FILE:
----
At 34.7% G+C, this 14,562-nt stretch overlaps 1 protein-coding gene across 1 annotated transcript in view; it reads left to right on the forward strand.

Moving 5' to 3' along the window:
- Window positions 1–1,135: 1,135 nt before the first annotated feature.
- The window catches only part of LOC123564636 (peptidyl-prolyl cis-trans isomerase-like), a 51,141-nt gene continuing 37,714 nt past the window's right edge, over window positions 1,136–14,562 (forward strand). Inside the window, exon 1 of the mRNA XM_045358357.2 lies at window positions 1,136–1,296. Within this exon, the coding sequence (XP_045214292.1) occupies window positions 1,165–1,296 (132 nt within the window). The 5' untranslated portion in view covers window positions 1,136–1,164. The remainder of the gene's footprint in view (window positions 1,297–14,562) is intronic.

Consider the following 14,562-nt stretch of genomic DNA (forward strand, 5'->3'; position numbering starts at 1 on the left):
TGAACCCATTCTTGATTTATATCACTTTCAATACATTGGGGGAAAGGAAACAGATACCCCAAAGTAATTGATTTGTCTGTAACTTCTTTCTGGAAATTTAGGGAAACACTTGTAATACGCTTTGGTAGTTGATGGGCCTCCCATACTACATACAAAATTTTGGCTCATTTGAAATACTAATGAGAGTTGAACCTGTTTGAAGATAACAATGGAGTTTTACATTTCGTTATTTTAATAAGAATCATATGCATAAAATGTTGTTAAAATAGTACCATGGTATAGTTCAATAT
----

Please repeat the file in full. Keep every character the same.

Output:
At 34.7% G+C, this 14,562-nt stretch overlaps 1 protein-coding gene across 1 annotated transcript in view; it reads left to right on the forward strand.

Moving 5' to 3' along the window:
- Window positions 1–1,135: 1,135 nt before the first annotated feature.
- The window catches only part of LOC123564636 (peptidyl-prolyl cis-trans isomerase-like), a 51,141-nt gene continuing 37,714 nt past the window's right edge, over window positions 1,136–14,562 (forward strand). Inside the window, exon 1 of the mRNA XM_045358357.2 lies at window positions 1,136–1,296. Within this exon, the coding sequence (XP_045214292.1) occupies window positions 1,165–1,296 (132 nt within the window). The 5' untranslated portion in view covers window positions 1,136–1,164. The remainder of the gene's footprint in view (window positions 1,297–14,562) is intronic.

Consider the following 14,562-nt stretch of genomic DNA (forward strand, 5'->3'; position numbering starts at 1 on the left):
TGAACCCATTCTTGATTTATATCACTTTCAATACATTGGGGGAAAGGAAACAGATACCCCAAAGTAATTGATTTGTCTGTAACTTCTTTCTGGAAATTTAGGGAAACACTTGTAATACGCTTTGGTAGTTGATGGGCCTCCCATACTACATACAAAATTTTGGCTCATTTGAAATACTAATGAGAGTTGAACCTGTTTGAAGATAACAATGGAGTTTTACATTTCGTTATTTTAATAAGAATCATATGCATAAAATGTTGTTAAAATAGTACCATGGTATAGTTCAATAT